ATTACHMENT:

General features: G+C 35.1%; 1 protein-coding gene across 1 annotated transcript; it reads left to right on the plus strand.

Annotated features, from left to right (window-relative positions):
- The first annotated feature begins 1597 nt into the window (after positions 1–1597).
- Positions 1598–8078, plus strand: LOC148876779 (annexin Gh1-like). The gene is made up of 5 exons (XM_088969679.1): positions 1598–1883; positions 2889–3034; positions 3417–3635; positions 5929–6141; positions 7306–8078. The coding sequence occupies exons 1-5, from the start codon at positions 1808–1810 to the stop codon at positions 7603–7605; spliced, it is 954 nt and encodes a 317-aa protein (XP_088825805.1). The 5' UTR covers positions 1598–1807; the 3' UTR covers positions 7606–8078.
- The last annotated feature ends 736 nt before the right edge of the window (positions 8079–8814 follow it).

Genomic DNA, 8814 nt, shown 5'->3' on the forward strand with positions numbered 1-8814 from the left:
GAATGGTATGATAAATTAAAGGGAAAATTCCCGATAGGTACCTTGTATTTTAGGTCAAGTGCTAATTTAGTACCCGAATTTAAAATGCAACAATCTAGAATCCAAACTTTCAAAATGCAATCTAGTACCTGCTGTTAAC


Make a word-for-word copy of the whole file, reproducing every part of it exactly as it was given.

General features: G+C 35.1%; 1 protein-coding gene across 1 annotated transcript; it reads left to right on the plus strand.

Annotated features, from left to right (window-relative positions):
- The first annotated feature begins 1597 nt into the window (after positions 1–1597).
- Positions 1598–8078, plus strand: LOC148876779 (annexin Gh1-like). The gene is made up of 5 exons (XM_088969679.1): positions 1598–1883; positions 2889–3034; positions 3417–3635; positions 5929–6141; positions 7306–8078. The coding sequence occupies exons 1-5, from the start codon at positions 1808–1810 to the stop codon at positions 7603–7605; spliced, it is 954 nt and encodes a 317-aa protein (XP_088825805.1). The 5' UTR covers positions 1598–1807; the 3' UTR covers positions 7606–8078.
- The last annotated feature ends 736 nt before the right edge of the window (positions 8079–8814 follow it).

Genomic DNA, 8814 nt, shown 5'->3' on the forward strand with positions numbered 1-8814 from the left:
GAATGGTATGATAAATTAAAGGGAAAATTCCCGATAGGTACCTTGTATTTTAGGTCAAGTGCTAATTTAGTACCCGAATTTAAAATGCAACAATCTAGAATCCAAACTTTCAAAATGCAATCTAGTACCTGCTGTTAAC